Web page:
National Post (Latest Edition)
Come to Canada to be kicked out
Government’s odd approach to Chelsea Manning
The government of Canada asked U.S. whistleblower Chelsea Manning to travel to Canada so border agents would be able to physically kick her out of Canada.
The odd request was made by government lawyers last week in anticipation of an immigration hearing scheduled to begin Thursday for the former U.S. soldier who leaked thousands of U.S. documents that changed the public’s view of the wars in Afghanistan and Iraq.
The hearing on whether Manning is eligible to visit Canada is to be held by video conference.
Lawyers on behalf of the Minister of Public Safety and Emergency Preparedness asked the Immigration and Refugee Board (IRB) to postpone the hearing until Manning is in Canada for it, rather than participating over a video link from her home in the United States.
The government said that if she wasn’t physically in the country, Canada Border Services Agency (CBSA) wouldn’t be able to remove her, if the government wins its case.
“The purpose of a removal order is to compel an individual who is found to be inadmissible to leave Canada,” the government’s written argument says.
“Should the (IRB) issue a removal order against an individual who does not attend their hearing from a location in Canada,” the government told the IRB in written argument, it would “be impractical for CBSA to enforce the order.”
Manning’s lawyers objected to the request.
In a decision Monday, IRB adjudicator Marisa Musto dismissed the government’s motion, saying the intent of Parliament was simply for people who aren’t allowed to be in Canada to not be here.
If Manning is found to be inadmissible after the hearing, the effect on Manning would be the same wherever in the world she was, Musto said.
“If she were physically in Canada when the order was made, the requirement would be that she leave Canada. Given that she is already outside Canada, a fact which is not in question, it can be said that the ‘objective’ of (immigration laws) … would, de facto, be fulfilled,” Musto said in her ruling.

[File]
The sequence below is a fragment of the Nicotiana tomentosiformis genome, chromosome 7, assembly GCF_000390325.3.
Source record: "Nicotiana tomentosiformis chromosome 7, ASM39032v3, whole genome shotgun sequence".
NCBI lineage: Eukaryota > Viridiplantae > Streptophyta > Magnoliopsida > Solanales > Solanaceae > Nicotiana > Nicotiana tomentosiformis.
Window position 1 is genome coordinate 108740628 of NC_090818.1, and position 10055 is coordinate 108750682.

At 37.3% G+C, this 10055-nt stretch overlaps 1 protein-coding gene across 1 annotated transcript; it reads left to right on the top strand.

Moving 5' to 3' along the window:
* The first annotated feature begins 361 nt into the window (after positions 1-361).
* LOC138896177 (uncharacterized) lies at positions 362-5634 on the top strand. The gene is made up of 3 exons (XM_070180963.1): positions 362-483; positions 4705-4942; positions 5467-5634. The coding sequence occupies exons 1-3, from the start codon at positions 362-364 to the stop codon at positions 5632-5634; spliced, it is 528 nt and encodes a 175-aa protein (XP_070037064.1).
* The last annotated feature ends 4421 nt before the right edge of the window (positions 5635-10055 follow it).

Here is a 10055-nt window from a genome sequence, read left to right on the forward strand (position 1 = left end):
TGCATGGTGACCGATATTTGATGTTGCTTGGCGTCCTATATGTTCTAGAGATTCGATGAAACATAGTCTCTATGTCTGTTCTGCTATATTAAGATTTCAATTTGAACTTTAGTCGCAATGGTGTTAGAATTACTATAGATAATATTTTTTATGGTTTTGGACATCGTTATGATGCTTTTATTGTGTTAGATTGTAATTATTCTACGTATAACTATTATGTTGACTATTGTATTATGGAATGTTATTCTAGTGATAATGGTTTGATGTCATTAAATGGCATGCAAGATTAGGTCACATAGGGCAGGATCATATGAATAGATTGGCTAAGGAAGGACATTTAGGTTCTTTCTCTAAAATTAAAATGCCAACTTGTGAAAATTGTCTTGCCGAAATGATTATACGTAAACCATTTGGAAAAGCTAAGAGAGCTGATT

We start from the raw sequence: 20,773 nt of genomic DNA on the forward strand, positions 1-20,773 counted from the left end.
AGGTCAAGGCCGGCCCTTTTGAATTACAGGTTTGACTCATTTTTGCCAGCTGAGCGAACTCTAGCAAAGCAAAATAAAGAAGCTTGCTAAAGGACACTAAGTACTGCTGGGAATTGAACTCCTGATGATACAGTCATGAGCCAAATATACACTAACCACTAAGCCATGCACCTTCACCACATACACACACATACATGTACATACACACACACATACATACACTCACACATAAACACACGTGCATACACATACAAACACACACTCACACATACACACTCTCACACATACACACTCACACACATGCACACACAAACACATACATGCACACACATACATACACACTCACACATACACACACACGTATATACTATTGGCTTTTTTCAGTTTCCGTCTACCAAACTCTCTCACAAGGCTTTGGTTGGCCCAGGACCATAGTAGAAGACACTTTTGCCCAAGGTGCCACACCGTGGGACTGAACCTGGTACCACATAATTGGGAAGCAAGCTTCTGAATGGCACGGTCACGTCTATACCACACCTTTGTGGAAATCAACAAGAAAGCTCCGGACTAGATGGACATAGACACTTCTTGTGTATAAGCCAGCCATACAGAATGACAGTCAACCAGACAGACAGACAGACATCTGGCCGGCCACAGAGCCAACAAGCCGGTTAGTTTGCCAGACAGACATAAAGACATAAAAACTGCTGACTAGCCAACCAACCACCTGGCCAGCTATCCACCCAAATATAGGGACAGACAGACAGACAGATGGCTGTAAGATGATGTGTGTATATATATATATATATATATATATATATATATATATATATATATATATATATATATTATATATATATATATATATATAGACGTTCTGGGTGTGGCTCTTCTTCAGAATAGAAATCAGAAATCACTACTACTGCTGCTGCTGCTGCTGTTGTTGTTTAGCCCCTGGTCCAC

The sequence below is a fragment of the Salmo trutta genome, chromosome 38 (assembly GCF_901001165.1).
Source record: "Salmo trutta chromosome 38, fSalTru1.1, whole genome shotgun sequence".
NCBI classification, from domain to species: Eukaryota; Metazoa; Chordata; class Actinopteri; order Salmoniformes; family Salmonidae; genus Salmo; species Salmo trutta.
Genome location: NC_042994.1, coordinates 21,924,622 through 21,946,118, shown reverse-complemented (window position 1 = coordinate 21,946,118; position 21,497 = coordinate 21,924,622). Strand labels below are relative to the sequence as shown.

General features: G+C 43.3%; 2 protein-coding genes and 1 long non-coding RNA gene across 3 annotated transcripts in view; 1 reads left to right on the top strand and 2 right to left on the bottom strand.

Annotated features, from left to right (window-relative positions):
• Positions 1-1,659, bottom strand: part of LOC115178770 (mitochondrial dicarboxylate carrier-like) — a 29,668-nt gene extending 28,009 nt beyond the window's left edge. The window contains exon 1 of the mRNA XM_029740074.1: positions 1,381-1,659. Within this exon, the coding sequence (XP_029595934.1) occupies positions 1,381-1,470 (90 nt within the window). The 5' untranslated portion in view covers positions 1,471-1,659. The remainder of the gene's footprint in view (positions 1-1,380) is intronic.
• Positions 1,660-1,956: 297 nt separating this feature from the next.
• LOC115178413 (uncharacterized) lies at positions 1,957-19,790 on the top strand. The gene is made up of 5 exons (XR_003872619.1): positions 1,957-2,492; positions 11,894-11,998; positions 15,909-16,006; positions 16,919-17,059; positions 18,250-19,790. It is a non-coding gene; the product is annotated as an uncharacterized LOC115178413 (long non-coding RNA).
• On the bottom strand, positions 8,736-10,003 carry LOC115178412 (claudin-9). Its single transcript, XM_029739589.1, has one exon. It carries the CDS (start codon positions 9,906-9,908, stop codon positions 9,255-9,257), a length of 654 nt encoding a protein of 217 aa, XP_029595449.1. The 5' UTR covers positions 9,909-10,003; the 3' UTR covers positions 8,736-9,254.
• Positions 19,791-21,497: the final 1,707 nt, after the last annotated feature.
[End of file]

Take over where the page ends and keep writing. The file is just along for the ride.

“Admissibility proceedings not only have the effect of removing inadmissible persons from Canadian territory but also to preclude them from entering.”
Musto said there had already been plenty of admissibility hearings for people outside of Canada that the government did not object to.
“This inconsistency in the Minister’s position is confounding.”
Manning, a 33-year-old American citizen, was a military intelligence analyst deployed to Iraq in 2009 who became one of the bestknown American whistleblowers after leaking a vast trove of documents through Wikileaks to major news organizations around the world.
The documents revealed undeclared civilian deaths, complicity in torture, significant human rights abuses and evidence contradicting the U.S. government’s public versions of its wartime actions.
Manning was arrested and convicted under the U.S. Espionage Act and Computer Fraud and Abuse Act and sentenced to 35 years in prison, the longest sentence ever issued in the United States for leaking.
In 2017, after seven years in prison, Manning’s sentence was commuted by U.S. President Barack Obama.
Soon after her release, Manning tried to come to Canada but was stopped at the border. She was considered inadmissible by CBSA because she has been convicted of a serious criminal offence outside Canada.
A hearing on her admissibility is scheduled for two days, but a decision is not expected to be released immediately afterward. Written submissions are expected from both Manning and the government following oral arguments.
On Sept. 17, Manning said she tested positive for COVID-19 despite being fully vaccinated.
“I will be quarantined for the remainder of the month — my symptoms are very mild thanks to being fully vaxxed in April,” she said on Twitter.
On Oct. 1, Manning tweeted: “off quarantine and feeling good.”